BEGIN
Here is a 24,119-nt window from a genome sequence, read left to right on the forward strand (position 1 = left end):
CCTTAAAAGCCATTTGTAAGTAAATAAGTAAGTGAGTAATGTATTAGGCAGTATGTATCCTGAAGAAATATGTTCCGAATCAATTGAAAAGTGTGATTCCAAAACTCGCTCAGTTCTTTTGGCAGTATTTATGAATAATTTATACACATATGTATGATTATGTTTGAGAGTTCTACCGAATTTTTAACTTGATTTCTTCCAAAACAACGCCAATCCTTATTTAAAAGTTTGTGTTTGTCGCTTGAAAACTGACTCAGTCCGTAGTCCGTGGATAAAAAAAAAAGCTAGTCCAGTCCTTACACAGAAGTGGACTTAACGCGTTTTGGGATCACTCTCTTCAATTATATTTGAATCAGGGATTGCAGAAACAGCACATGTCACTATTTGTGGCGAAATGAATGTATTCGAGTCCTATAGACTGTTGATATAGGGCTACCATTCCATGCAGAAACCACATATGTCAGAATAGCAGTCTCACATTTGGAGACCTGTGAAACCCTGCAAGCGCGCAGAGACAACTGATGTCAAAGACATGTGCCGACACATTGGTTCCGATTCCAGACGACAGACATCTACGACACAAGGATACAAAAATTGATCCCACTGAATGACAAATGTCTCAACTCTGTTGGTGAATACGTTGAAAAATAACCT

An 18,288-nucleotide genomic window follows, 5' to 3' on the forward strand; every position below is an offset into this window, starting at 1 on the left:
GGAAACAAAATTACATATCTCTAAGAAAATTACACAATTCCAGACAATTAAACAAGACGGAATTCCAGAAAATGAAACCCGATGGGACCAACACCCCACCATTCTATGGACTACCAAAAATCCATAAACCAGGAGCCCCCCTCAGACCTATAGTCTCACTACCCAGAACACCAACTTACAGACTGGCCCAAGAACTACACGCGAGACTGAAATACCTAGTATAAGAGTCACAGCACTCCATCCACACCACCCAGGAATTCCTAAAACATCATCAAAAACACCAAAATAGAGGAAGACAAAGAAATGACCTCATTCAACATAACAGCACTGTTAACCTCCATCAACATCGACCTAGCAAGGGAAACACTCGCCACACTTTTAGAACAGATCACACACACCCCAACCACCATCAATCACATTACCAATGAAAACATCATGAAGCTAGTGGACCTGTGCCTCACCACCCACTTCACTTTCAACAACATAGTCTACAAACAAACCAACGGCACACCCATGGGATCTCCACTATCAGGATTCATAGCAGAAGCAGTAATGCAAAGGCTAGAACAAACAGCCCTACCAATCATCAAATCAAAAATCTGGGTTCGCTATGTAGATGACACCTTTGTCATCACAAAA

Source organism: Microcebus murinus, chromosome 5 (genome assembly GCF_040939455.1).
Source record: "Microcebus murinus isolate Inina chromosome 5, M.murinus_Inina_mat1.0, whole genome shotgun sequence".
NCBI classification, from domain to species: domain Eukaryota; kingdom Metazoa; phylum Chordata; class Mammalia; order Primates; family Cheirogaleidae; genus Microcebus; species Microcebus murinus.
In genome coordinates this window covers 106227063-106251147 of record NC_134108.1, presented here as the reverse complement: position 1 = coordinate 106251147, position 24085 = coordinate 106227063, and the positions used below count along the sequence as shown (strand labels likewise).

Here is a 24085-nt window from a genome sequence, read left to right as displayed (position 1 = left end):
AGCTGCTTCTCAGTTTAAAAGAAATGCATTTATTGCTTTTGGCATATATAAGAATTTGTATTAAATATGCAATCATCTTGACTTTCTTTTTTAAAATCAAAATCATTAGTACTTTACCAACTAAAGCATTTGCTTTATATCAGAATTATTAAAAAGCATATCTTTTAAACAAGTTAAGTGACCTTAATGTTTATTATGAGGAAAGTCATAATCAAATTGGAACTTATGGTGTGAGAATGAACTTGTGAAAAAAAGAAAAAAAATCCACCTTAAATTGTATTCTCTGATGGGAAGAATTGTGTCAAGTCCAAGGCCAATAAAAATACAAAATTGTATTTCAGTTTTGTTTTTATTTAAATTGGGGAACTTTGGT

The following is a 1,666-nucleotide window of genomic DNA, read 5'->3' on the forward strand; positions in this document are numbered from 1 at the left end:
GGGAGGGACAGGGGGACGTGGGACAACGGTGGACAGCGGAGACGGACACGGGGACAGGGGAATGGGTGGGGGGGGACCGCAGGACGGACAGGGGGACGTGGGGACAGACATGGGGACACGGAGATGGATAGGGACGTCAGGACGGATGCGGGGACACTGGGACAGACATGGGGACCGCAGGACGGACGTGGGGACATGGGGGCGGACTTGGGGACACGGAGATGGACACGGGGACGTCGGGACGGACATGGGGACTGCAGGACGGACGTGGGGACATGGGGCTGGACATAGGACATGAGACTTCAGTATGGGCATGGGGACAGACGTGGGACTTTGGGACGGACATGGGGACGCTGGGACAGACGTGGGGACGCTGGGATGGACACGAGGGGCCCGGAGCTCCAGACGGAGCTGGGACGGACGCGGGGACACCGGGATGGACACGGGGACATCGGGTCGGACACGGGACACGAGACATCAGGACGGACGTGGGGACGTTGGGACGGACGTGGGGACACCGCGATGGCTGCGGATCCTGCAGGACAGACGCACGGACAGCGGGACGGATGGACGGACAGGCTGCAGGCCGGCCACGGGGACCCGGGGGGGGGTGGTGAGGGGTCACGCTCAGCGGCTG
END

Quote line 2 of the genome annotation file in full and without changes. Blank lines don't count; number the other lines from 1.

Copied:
CCTTAAAAGCCATTTGTAAGTAAATAAGTAAGTGAGTAATGTATTAGGCAGTATGTATCCTGAAGAAATATGTTCCGAATCAATTGAAAAGTGTGATTCCAAAACTCGCTCAGTTCTTTTGGCAGTATTTATGAATAATTTATACACATATGTATGATTATGTTTGAGAGTTCTACCGAATTTTTAACTTGATTTCTTCCAAAACAACGCCAATCCTTATTTAAAAGTTTGTGTTTGTCGCTTGAAAACTGACTCAGTCCGTAGTCCGTGGATAAAAAAAAAAGCTAGTCCAGTCCTTACACAGAAGTGGACTTAACGCGTTTTGGGATCACTCTCTTCAATTATATTTGAATCAGGGATTGCAGAAACAGCACATGTCACTATTTGTGGCGAAATGAATGTATTCGAGTCCTATAGACTGTTGATATAGGGCTACCATTCCATGCAGAAACCACATATGTCAGAATAGCAGTCTCACATTTGGAGACCTGTGAAACCCTGCAAGCGCGCAGAGACAACTGATGTCAAAGACATGTGCCGACACATTGGTTCCGATTCCAGACGACAGACATCTACGACACAAGGATACAAAAATTGATCCCACTGAATGACAAATGTCTCAACTCTGTTGGTGAATACGTTGAAAAATAACCT